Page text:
Four well-off, well-bred, pot-bellied white men make a pact to seal themselves off in a mansion, take delivery of a truck-load of fresh meat, and then proceed to eat themselves to death. What must have looked like the freshest, edgiest, most outlandish and ribald movie of 1973 now comes across as an exercise in crass tedium and satire that's so garishly indelicate, there may as well be regular inter-titles which flash up the words: "PS This Is An Allegory" in blood-red bubble writing.
Ferreri isn't Buñuel's peer in terms of the sophistication of his jokes or the polish of his formality, but this bluntness is intentional. There's little satirical orientation in La Grande Bouffe, beyond its catchall parody of entitlement. A viewer can't safeguard themselves from the extremity of Ferreri's nihilism by clinging to what his film is "about," and this is the director's most startling achievement.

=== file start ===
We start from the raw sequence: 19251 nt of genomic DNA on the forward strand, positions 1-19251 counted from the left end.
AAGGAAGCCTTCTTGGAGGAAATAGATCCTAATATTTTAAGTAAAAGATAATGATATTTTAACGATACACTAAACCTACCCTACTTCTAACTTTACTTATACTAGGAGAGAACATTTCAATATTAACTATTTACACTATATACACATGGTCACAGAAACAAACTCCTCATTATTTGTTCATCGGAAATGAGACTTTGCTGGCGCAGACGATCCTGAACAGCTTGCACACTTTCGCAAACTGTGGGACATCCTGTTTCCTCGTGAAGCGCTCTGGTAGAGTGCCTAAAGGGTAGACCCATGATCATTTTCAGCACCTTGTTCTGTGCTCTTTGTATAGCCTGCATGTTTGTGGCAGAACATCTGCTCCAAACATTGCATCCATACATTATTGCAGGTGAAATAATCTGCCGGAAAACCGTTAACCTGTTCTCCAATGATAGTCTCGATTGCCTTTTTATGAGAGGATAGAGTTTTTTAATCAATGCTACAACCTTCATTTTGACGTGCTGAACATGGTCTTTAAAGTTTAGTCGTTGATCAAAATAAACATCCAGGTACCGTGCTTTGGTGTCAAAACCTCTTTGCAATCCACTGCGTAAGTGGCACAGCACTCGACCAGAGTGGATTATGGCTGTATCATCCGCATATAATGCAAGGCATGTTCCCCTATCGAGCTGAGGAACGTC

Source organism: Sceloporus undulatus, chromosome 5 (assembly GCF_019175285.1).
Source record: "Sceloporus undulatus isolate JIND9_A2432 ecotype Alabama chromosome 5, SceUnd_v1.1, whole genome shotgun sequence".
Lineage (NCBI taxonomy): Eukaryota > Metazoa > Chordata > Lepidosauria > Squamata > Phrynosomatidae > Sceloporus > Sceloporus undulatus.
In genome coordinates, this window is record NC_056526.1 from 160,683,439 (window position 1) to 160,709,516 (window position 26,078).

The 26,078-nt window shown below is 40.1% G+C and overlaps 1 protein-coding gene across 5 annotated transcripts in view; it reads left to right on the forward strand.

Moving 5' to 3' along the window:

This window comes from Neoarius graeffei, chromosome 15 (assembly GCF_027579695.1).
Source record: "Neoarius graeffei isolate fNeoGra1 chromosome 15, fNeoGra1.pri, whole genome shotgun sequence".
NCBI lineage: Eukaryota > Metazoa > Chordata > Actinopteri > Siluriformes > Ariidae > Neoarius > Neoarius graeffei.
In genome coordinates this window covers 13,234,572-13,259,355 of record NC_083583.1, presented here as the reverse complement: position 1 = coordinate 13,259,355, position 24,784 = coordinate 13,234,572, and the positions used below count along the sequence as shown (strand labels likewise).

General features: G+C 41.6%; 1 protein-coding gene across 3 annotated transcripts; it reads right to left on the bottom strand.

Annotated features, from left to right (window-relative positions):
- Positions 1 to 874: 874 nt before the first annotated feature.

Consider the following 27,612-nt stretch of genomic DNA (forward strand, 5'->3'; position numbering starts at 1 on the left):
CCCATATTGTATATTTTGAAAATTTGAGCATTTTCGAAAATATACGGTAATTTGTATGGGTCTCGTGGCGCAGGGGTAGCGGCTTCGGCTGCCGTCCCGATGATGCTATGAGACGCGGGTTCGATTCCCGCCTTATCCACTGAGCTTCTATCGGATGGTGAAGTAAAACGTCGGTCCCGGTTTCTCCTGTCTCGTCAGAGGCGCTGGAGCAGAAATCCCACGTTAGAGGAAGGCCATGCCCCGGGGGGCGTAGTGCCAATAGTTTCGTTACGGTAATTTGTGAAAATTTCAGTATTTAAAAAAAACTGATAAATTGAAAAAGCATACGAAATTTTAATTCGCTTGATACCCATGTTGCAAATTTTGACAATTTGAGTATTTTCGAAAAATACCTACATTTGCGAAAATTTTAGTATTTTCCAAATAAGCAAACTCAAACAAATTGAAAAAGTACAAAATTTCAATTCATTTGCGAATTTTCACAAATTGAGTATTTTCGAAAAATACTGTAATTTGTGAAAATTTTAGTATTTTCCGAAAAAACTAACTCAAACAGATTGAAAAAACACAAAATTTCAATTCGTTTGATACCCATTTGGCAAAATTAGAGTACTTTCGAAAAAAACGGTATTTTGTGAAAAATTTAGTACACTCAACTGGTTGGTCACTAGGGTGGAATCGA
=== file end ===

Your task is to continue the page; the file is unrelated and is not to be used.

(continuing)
If the promise of canonical film school heartthrobs - among them Marcello Mastroianni, Ugo Tognazzi, and Michel Piccoli - gorging and fucking themselves to death in a provincial villa sets your heart a-racing, close that incognito tab and treat yourself to La Grande Bouffe. . . . Full bellies and belly-laughs await the hungry viewer - after two-hours-and-change of bilious morbidity, the next home-grown, garden-variety orgy you read about will seem like little more than a light snack.